Should You Be Worried About the Recent Stock Market Correction?


Year to Date Performance of FAANG vs. the S&P 500

The saying is “the stock market goes up like a staircase and goes down like an elevator”. When the average investor experiences this first hand these “elevator rides” can generate high stress leading to poor judgement and execution.

We welcome occasional corrections in the stock market as “healthy” events needed for continued long-term growth.

Some key reasons for the recent stock market correction:

  • Market corrections are often the result of unrealistic valuations in a number of large stocks or a specific market sector.
  • The latest correction is largely the result of high valuations in the technology sector, most notably FAANG (Facebook, Apple, Amazon, Netflix and Google).
  • While the S&P 500 as a whole was down 10% during the recent correction, the Information Technology sector within the index, fell over 12%. These FAANG names played a major role in the recent decline.
  • Because of the relatively large size of the FAANG stocks (13% of S&P 500 market weight), their selloff had a major effect on the performance of the entire stock market.
  • It is important to recognize that the correction was not the result of a negative economic outlook, but rather a healthy reaction to the overvaluation of a select few names.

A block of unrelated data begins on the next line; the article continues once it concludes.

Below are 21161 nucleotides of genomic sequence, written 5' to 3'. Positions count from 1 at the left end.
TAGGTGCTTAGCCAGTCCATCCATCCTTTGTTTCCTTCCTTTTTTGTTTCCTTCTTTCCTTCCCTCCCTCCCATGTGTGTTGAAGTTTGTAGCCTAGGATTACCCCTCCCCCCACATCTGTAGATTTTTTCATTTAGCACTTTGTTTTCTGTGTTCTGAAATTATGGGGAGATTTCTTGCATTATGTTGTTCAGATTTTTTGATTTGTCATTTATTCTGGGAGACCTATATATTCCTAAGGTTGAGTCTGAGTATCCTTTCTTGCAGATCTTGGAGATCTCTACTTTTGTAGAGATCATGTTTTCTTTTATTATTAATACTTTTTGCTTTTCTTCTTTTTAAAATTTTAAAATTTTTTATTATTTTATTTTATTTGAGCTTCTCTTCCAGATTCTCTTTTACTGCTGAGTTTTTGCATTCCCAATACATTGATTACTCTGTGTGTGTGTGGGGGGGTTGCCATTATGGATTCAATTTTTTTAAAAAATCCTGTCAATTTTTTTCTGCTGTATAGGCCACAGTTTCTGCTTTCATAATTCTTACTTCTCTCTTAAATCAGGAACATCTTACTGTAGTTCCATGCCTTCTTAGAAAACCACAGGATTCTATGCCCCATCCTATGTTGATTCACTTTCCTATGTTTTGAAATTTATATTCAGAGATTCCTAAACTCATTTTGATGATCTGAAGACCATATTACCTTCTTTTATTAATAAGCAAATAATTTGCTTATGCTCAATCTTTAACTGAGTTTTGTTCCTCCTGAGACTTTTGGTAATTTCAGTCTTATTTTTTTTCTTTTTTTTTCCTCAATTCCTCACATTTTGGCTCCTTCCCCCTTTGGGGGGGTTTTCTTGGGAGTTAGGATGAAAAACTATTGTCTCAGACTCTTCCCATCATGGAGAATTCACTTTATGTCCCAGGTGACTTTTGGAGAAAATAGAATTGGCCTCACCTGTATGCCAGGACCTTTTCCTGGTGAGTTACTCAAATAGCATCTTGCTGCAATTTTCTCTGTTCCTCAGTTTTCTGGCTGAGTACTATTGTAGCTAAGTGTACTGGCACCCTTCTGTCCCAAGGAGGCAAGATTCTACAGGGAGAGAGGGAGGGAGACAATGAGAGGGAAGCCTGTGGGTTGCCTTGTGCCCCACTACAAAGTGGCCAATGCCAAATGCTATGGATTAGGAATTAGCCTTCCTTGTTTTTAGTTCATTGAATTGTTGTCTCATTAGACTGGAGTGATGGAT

Technology Sector has had a major impact on Year to Date S&P 500 Performance


At Aventine Financial we monitor a number of market indicators, both fundamental and technical, to evaluate whether a significant decline is more likely than not in the near term. Our indicators currently do not show that a bear market or recession is likely in the next 6-12 months.

It is important to work with a financial advisor to help you avoid overvalued investments, eliminate emotions, and leverage prudent investment decisions. Stock market corrections can be a net positive for both the short-term and long-term growth of your portfolio.  

Schedule a meeting today and see how we can help.

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Until next time, all the best!


By:  Christopher Wills, CPA, CFA, CFP


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